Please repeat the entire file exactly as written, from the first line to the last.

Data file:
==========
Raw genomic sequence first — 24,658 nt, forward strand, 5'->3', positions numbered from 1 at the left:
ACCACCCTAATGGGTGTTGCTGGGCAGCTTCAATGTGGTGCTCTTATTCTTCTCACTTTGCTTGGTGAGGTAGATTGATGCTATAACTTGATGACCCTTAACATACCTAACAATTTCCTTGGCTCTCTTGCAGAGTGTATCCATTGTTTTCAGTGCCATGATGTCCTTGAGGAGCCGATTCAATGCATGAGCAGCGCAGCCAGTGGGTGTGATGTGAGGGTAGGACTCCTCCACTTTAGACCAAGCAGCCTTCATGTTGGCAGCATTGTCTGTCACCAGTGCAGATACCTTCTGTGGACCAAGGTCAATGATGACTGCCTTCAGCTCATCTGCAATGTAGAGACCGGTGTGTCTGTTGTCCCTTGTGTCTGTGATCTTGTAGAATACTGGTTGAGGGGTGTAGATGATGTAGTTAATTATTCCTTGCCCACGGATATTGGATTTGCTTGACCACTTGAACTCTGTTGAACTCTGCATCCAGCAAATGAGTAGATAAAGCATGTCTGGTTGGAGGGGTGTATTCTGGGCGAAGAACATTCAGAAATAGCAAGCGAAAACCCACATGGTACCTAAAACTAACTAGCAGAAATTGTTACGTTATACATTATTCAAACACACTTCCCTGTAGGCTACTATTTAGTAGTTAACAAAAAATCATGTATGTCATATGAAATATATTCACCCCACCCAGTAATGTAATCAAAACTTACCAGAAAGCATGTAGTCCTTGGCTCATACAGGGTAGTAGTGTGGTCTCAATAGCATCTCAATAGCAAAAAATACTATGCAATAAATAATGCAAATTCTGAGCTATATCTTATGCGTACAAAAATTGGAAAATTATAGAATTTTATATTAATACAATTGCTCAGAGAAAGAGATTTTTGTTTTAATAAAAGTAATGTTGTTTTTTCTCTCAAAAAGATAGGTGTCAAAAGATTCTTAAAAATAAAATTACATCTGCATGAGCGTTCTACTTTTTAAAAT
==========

Raw genomic sequence first — 24,658 nt, forward strand, 5'->3', positions numbered from 1 at the left:
ACCACCCTAATGGGTGTTGCTGGGCAGCTTCAATGTGGTGCTCTTATTCTTCTCACTTTGCTTGGTGAGGTAGATTGATGCTATAACTTGATGACCCTTAACATACCTAACAATTTCCTTGGCTCTCTTGCAGAGTGTATCCATTGTTTTCAGTGCCATGATGTCCTTGAGGAGCCGATTCAATGCATGAGCAGCGCAGCCAGTGGGTGTGATGTGAGGGTAGGACTCCTCCACTTTAGACCAAGCAGCCTTCATGTTGGCAGCATTGTCTGTCACCAGTGCAGATACCTTCTGTGGACCAAGGTCAATGATGACTGCCTTCAGCTCATCTGCAATGTAGAGACCGGTGTGTCTGTTGTCCCTTGTGTCTGTGATCTTGTAGAATACTGGTTGAGGGGTGTAGATGATGTAGTTAATTATTCCTTGCCCACGGATATTGGATTTGCTTGACCACTTGAACTCTGTTGAACTCTGCATCCAGCAAATGAGTAGATAAAGCATGTCTGGTTGGAGGGGTGTATTCTGGGCGAAGAACATTCAGAAATAGCAAGCGAAAACCCACATGGTACCTAAAACTAACTAGCAGAAATTGTTACGTTATACATTATTCAAACACACTTCCCTGTAGGCTACTATTTAGTAGTTAACAAAAAATCATGTATGTCATATGAAATATATTCACCCCACCCAGTAATGTAATCAAAACTTACCAGAAAGCATGTAGTCCTTGGCTCATACAGGGTAGTAGTGTGGTCTCAATAGCATCTCAATAGCAAAAAATACTATGCAATAAATAATGCAAATTCTGAGCTATATCTTATGCGTACAAAAATTGGAAAATTATAGAATTTTATATTAATACAATTGCTCAGAGAAAGAGATTTTTGTTTTAATAAAAGTAATGTTGTTTTTTCTCTCAAAAAGATAGGTGTCAAAAGATTCTTAAAAATAAAATTACATCTGCATGAGCGTTCTACTTTTTAAAAT